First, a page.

What is Proton Therapy
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What happens to a Tumor during Proton Therapy?

What happens to a Tumor during Proton Therapy?

To understand what happens to a tumor after it receives proton therapy (or any form of radiation), it is important to understand what a cancer cell actually is. Normal cells die when they become damaged, and new cells take their place. A cancer cell is a cell that has been damaged and continues to divide and replicate without stopping.

When cancer is irradiated, it breaks its strands of DNA, disrupting the blueprint that the cancer uses to reproduce. The cancer cell could live forever with these defective DNA strands, but when it does divide (which is, after all, the problem with cancer cells) it creates daughter cells that cannot live because of the defects in their construction. Therefore, it may take weeks or months for cancer cells to die after being irradiated, depending on how often that particular cancer cell population divides.

As the cells die, the body creates an inflammatory response (as it does whenever there is injury to tissue – benign or malignant). Much of the cellular debris is cleared by the immune system. As the cancer cell membranes leak their contents into the surrounding space, immune cells, like macrophages, ingest the cellular debris and then take it away through the lymphatic channels or the bloodstream. Sometimes the debris can’t be completely cleared, and fibrous (scar) tissue forms in place of what had been the tumor.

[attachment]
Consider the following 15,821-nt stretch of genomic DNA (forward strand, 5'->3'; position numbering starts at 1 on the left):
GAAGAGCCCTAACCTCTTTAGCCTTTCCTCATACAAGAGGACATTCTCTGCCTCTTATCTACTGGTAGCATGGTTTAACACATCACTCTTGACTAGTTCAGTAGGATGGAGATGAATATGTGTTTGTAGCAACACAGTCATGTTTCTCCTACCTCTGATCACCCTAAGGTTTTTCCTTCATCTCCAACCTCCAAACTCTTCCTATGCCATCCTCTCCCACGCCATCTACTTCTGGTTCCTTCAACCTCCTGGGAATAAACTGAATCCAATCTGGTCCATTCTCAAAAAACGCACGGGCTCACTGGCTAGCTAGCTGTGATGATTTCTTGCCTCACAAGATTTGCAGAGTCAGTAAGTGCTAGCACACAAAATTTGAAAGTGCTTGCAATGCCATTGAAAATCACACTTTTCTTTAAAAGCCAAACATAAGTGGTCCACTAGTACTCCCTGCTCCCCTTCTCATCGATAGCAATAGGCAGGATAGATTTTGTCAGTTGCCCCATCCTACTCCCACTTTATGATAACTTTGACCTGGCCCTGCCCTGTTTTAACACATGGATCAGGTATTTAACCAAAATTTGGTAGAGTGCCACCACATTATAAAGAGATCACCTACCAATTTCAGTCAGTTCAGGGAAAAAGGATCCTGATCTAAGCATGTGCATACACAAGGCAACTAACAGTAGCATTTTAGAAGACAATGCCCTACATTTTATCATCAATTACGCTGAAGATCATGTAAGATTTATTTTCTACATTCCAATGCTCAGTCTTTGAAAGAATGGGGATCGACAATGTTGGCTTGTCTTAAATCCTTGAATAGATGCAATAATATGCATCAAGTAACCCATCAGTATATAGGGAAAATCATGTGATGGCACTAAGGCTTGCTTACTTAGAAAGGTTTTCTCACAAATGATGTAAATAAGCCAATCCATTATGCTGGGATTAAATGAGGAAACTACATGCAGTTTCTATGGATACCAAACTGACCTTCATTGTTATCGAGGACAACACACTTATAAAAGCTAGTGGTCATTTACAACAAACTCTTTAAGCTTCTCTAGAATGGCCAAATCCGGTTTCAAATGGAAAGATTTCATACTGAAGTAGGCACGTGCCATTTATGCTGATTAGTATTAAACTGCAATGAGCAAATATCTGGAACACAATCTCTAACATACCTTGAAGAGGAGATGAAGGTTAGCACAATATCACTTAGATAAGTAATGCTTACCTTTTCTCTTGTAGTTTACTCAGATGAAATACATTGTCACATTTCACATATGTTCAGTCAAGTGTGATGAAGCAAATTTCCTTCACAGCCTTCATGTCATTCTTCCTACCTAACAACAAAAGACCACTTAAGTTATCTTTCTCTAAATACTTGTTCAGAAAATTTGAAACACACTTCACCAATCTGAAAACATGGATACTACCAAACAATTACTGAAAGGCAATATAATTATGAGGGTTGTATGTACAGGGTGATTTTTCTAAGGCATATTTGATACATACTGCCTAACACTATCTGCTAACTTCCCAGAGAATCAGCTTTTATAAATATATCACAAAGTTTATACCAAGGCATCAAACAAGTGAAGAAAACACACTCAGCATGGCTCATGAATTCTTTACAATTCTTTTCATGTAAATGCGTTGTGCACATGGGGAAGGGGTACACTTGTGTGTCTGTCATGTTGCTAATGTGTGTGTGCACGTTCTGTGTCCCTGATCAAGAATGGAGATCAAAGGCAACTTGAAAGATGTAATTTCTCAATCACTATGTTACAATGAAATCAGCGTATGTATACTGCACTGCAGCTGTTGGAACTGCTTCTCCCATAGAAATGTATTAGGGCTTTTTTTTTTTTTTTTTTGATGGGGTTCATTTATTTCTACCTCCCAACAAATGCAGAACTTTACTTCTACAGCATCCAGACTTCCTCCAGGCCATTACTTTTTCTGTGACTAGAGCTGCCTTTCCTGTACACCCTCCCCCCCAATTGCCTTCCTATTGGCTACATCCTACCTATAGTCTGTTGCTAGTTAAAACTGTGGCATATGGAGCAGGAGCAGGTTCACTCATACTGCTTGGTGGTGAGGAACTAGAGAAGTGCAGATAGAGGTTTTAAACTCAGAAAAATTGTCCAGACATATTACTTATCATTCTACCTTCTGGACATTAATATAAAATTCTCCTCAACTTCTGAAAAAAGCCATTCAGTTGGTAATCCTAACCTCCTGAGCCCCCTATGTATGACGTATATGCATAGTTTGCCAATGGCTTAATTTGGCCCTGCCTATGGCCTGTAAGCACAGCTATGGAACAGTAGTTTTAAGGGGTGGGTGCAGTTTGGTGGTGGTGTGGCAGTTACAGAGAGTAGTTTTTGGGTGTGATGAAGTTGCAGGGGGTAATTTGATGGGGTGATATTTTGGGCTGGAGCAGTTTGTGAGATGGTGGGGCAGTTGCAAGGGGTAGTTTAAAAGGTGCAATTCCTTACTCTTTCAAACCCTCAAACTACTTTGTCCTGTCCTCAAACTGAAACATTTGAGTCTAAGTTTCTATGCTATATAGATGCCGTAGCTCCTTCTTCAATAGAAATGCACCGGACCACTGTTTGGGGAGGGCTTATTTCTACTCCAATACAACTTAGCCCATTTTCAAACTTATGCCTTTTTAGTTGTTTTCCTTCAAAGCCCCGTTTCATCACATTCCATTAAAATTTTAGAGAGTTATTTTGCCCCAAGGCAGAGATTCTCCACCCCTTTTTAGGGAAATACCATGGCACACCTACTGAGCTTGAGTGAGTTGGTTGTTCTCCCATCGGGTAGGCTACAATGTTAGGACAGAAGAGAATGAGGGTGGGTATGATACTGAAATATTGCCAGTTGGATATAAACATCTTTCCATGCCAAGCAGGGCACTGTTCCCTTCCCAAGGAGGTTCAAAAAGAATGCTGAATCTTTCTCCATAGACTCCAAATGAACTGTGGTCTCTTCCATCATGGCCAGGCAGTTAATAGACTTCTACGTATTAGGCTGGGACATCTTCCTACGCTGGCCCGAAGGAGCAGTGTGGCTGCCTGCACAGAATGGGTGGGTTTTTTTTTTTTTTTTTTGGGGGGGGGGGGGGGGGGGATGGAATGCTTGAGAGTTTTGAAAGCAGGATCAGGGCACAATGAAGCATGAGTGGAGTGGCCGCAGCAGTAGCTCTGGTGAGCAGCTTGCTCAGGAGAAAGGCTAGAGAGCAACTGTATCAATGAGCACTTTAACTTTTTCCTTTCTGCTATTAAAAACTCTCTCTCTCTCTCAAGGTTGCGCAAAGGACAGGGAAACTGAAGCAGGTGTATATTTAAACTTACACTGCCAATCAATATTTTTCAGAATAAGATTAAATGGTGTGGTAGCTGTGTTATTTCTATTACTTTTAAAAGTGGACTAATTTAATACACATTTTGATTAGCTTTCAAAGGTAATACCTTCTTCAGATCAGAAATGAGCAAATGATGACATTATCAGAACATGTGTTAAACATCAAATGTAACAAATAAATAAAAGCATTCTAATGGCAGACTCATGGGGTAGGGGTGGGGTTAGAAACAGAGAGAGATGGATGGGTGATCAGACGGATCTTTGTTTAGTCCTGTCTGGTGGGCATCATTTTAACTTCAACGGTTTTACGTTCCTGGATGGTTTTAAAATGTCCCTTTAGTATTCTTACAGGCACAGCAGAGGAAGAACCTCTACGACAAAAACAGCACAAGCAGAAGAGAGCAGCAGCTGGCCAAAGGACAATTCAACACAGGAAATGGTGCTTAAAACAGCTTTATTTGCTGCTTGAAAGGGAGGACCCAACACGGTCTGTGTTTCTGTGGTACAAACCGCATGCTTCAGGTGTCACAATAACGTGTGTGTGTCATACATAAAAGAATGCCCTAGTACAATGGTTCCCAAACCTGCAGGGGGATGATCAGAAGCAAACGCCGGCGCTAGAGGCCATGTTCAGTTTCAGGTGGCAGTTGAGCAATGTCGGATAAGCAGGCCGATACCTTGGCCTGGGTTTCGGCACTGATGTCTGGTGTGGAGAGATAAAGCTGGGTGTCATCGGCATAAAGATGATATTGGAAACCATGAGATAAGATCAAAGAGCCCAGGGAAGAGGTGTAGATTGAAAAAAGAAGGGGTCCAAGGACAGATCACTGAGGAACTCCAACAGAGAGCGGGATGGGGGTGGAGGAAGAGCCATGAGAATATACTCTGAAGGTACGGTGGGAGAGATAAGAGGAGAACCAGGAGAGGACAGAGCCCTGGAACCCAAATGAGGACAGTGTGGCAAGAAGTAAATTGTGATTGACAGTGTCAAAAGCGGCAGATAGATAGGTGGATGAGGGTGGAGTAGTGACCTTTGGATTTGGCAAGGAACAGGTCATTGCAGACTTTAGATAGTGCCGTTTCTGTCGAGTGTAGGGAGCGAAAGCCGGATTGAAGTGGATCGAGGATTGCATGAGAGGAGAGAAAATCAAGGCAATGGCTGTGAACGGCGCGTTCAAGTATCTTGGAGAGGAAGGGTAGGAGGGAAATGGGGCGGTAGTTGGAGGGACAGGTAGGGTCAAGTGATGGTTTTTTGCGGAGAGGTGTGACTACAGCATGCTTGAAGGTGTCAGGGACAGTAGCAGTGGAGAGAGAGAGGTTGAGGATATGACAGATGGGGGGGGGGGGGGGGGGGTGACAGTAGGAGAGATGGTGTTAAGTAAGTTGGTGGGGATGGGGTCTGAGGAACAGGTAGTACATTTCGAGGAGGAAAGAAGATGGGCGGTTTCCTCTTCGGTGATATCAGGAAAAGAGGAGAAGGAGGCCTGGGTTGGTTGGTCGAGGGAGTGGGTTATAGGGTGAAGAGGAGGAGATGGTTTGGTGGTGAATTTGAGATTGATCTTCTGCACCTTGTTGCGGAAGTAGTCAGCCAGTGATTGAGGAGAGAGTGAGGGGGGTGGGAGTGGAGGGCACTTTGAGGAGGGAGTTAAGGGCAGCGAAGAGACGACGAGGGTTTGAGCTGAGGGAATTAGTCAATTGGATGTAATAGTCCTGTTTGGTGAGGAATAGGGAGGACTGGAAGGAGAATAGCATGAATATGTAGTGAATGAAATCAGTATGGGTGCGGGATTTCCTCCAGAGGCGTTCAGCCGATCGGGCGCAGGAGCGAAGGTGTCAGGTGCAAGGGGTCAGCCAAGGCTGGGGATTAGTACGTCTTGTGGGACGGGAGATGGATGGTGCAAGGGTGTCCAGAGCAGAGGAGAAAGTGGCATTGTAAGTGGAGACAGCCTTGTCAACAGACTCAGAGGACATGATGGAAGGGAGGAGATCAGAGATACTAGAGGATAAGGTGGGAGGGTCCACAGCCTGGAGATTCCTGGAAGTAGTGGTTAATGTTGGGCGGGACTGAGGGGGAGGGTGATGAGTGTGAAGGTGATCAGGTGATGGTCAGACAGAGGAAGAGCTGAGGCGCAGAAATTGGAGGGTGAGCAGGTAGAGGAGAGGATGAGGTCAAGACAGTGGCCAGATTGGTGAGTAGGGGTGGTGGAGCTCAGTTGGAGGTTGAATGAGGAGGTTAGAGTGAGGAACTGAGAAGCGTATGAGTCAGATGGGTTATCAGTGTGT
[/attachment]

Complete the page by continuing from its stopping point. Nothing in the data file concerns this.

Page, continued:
This is why we sometimes see a residual mass where the tumor had been. Thus, it may take months to confirm that the cancer cells have actually died, since there is still a mass where the tumor had been. PET scans are helpful in these cases to verify that the tumor activity has gone away, even though a mass may remain.

PET scans are not so helpful in some areas, such as the brain, where we depend on MRIs to assess tumor response. In that case, if the tumor is shrinking or staying the same size, we can be pretty confident there are not viable tumor cells present. We only start to worry if it gets bigger again. The longer we follow a residual mass that is staying the same size, the more confident we can be that it is just scar tissue and not residual tumor.

In some locations, such as inside the esophagus, bronchus, bowel or bladder, some of the dead tumor cells actually slough into the interior to be swallowed, coughed out or excreted by the body, while the immune system takes away the rest.

This great write-up of what happens to a tumor during treatment originally came from Gary L. Larson, MD.